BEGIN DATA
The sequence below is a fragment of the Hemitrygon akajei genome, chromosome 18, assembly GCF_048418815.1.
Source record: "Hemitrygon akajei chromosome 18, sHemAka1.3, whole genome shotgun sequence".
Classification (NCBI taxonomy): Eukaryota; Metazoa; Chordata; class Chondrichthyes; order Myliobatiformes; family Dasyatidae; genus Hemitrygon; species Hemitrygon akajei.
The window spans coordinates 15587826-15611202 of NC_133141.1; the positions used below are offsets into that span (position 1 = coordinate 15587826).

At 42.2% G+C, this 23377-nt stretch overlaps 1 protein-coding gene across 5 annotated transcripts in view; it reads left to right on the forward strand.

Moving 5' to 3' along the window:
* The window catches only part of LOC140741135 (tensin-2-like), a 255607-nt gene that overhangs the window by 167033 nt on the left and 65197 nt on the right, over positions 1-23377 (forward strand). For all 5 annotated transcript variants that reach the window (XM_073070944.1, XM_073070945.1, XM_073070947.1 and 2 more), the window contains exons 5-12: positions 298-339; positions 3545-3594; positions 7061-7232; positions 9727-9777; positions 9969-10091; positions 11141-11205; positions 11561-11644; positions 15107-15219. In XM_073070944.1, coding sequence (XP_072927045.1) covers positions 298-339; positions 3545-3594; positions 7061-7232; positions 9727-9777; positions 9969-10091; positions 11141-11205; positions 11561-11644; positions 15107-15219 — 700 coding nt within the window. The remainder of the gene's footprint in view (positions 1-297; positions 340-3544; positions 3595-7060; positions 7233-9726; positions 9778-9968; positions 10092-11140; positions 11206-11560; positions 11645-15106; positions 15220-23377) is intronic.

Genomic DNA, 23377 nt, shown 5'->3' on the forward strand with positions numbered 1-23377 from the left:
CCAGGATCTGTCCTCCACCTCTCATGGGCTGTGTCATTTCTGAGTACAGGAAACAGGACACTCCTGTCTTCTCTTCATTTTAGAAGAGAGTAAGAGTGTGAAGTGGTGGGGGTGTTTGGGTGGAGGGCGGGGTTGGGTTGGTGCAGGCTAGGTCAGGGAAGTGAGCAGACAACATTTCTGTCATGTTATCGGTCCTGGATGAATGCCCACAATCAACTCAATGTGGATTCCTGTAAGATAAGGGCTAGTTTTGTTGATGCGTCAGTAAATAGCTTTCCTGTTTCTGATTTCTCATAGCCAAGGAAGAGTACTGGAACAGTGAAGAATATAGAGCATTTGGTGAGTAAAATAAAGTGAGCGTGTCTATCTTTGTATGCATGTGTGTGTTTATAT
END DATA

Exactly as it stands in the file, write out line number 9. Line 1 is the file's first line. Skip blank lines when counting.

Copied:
CCAGGATCTGTCCTCCACCTCTCATGGGCTGTGTCATTTCTGAGTACAGGAAACAGGACACTCCTGTCTTCTCTTCATTTTAGAAGAGAGTAAGAGTGTGAAGTGGTGGGGGTGTTTGGGTGGAGGGCGGGGTTGGGTTGGTGCAGGCTAGGTCAGGGAAGTGAGCAGACAACATTTCTGTCATGTTATCGGTCCTGGATGAATGCCCACAATCAACTCAATGTGGATTCCTGTAAGATAAGGGCTAGTTTTGTTGATGCGTCAGTAAATAGCTTTCCTGTTTCTGATTTCTCATAGCCAAGGAAGAGTACTGGAACAGTGAAGAATATAGAGCATTTGGTGAGTAAAATAAAGTGAGCGTGTCTATCTTTGTATGCATGTGTGTGTTTATAT